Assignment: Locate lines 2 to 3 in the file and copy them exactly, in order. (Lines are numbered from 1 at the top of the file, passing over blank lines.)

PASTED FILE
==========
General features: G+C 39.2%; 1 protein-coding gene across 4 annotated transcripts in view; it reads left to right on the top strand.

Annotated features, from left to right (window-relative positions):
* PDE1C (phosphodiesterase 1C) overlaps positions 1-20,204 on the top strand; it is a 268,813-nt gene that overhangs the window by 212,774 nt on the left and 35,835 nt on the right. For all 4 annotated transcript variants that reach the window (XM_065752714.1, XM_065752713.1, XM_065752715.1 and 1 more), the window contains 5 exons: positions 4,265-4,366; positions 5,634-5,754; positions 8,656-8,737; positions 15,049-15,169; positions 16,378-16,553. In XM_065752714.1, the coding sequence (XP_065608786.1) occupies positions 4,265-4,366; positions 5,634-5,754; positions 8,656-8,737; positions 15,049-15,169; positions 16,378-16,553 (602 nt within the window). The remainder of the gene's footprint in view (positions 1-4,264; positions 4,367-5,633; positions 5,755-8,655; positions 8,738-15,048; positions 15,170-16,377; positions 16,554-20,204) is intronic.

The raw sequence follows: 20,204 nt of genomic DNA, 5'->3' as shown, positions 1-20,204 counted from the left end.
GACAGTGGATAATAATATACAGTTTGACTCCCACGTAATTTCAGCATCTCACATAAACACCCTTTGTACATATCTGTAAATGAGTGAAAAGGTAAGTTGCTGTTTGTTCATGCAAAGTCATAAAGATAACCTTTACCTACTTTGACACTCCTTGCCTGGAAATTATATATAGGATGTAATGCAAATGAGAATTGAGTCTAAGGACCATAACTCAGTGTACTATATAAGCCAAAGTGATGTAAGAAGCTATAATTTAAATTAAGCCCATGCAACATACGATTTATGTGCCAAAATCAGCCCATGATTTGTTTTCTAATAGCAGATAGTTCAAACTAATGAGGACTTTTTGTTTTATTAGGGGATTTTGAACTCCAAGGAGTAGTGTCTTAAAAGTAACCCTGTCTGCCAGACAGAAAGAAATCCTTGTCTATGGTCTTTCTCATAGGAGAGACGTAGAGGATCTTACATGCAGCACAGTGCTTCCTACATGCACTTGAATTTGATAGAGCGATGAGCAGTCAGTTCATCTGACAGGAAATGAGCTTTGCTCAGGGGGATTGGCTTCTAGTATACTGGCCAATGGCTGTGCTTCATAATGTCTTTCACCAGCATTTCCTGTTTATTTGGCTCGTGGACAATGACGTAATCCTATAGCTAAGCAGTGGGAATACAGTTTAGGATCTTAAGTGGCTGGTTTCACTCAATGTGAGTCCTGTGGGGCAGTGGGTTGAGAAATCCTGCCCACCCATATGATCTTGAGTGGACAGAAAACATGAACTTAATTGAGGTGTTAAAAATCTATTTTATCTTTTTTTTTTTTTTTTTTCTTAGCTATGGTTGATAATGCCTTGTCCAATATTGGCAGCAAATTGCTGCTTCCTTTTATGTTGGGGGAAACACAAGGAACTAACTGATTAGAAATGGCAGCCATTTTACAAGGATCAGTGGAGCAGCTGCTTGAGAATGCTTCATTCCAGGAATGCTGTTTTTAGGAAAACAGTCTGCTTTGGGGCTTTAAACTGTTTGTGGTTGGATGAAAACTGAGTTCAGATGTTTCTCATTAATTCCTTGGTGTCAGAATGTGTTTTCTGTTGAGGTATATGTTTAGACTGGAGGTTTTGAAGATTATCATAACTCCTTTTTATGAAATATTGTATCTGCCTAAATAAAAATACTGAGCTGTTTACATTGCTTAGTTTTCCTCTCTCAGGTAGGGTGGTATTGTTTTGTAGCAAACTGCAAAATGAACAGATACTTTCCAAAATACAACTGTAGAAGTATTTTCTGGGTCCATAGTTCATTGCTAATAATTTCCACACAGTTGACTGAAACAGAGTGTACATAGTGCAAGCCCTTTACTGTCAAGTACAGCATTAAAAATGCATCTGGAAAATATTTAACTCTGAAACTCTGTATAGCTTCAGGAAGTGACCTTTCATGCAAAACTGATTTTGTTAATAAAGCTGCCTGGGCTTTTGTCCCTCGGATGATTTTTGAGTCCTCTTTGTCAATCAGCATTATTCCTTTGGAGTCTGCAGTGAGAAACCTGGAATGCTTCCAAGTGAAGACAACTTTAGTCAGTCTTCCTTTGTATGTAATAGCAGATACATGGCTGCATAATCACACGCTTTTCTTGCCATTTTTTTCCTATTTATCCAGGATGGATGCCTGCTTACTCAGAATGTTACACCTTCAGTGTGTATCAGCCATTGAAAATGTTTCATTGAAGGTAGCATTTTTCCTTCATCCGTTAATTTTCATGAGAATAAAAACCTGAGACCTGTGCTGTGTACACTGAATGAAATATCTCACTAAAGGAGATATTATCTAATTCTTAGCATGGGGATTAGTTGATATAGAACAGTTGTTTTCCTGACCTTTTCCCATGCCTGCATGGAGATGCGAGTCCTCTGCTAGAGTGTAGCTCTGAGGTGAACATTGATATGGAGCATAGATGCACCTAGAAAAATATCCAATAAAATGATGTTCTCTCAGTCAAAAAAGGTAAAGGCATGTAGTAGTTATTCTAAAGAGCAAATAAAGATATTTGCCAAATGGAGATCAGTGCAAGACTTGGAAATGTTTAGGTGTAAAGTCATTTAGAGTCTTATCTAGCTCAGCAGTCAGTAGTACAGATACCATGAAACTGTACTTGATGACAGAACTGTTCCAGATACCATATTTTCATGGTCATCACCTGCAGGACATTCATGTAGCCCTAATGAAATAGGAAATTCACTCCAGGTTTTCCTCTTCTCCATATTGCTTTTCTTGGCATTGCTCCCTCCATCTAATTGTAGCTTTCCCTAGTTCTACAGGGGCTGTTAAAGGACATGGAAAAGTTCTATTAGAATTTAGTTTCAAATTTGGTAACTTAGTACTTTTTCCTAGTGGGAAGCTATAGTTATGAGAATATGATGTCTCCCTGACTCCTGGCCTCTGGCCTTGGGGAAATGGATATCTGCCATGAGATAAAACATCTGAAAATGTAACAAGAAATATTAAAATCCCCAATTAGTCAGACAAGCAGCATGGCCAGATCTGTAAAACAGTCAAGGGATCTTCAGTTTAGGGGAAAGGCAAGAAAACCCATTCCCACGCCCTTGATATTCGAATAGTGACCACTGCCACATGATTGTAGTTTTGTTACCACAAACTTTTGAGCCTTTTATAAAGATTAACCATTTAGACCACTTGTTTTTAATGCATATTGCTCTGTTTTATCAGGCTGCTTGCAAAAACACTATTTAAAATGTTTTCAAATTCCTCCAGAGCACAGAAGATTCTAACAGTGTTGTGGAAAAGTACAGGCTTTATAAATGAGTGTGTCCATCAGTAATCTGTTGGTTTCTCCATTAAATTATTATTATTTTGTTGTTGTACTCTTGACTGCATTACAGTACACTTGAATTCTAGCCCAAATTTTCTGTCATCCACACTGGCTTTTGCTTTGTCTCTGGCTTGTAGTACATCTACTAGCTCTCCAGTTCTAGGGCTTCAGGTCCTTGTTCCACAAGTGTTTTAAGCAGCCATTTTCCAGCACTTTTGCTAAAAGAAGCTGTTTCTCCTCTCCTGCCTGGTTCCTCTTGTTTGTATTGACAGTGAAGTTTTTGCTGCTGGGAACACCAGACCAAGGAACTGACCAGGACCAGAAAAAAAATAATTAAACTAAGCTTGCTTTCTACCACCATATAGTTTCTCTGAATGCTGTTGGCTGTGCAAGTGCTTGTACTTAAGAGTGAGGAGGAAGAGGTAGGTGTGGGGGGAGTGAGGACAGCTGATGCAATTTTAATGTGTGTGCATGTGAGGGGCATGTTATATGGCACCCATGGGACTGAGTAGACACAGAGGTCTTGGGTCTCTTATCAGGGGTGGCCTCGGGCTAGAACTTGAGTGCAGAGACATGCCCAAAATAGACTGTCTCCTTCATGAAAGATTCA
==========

Annotated features, from left to right (window-relative positions):
* PDE1C (phosphodiesterase 1C) overlaps positions 1-20,204 on the top strand; it is a 268,813-nt gene that overhangs the window by 212,774 nt on the left and 35,835 nt on the right. For all 4 annotated transcript variants that reach the window (XM_065752714.1, XM_065752713.1, XM_065752715.1 and 1 more), the window contains 5 exons: positions 4,265-4,366; positions 5,634-5,754; positions 8,656-8,737; positions 15,049-15,169; positions 16,378-16,553. In XM_065752714.1, the coding sequence (XP_065608786.1) occupies positions 4,265-4,366; positions 5,634-5,754; positions 8,656-8,737; positions 15,049-15,169; positions 16,378-16,553 (602 nt within the window). The remainder of the gene's footprint in view (positions 1-4,264; positions 4,367-5,633; positions 5,755-8,655; positions 8,738-15,048; positions 15,170-16,377; positions 16,554-20,204) is intronic.